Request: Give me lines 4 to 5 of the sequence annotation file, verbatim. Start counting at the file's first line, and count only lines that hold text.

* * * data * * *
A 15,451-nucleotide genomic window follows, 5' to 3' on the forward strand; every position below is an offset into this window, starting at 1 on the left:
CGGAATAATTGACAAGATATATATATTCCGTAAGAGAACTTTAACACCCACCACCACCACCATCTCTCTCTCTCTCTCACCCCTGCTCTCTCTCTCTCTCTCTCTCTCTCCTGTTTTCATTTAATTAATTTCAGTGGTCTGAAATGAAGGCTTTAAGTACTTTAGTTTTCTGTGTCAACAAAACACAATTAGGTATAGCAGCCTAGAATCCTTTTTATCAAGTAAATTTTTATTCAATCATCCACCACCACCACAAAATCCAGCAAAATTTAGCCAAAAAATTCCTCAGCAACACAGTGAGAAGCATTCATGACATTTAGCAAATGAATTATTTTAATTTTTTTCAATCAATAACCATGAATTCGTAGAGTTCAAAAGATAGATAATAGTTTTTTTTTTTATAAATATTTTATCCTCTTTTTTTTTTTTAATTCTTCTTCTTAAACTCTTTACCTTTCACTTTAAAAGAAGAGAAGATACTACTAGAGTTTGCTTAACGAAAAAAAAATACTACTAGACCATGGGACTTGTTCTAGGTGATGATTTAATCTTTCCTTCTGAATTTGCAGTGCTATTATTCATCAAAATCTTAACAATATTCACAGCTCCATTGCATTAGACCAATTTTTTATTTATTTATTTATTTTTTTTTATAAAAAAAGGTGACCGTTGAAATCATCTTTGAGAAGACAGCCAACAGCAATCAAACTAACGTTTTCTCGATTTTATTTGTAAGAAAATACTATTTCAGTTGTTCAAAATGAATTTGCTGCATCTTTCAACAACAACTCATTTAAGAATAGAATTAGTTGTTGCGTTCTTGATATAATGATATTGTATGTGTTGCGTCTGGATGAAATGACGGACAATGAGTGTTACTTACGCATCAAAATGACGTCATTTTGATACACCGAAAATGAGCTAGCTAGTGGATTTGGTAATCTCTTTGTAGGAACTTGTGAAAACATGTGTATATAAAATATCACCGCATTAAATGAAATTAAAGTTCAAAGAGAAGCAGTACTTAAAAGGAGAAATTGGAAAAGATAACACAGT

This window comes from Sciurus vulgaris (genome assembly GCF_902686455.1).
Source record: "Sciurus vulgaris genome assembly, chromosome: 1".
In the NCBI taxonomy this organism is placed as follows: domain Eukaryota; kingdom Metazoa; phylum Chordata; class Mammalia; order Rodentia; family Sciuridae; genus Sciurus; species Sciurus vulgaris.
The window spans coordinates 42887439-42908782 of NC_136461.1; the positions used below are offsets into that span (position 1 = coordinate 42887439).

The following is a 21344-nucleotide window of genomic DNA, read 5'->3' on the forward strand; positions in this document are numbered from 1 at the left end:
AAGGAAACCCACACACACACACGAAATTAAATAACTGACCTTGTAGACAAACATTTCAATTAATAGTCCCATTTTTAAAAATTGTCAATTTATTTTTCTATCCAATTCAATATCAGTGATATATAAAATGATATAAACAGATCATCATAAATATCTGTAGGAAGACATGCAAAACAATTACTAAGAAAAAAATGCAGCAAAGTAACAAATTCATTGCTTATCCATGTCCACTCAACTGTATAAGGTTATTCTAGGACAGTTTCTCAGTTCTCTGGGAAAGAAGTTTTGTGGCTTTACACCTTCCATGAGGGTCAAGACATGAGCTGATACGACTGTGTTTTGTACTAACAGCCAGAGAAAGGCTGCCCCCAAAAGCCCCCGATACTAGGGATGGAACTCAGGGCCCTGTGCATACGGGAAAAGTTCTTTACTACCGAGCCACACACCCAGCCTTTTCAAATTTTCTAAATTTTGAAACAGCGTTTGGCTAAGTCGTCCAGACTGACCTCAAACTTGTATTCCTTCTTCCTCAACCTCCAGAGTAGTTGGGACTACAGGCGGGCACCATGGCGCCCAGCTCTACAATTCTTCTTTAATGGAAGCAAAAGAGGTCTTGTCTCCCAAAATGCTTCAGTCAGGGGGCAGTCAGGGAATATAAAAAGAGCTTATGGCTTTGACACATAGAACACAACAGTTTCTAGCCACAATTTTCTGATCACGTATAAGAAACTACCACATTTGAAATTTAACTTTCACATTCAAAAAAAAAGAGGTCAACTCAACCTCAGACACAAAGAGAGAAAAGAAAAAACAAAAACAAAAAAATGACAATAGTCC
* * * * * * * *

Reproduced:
Source record: "Sciurus vulgaris genome assembly, chromosome: 1".
In the NCBI taxonomy this organism is placed as follows: domain Eukaryota; kingdom Metazoa; phylum Chordata; class Mammalia; order Rodentia; family Sciuridae; genus Sciurus; species Sciurus vulgaris.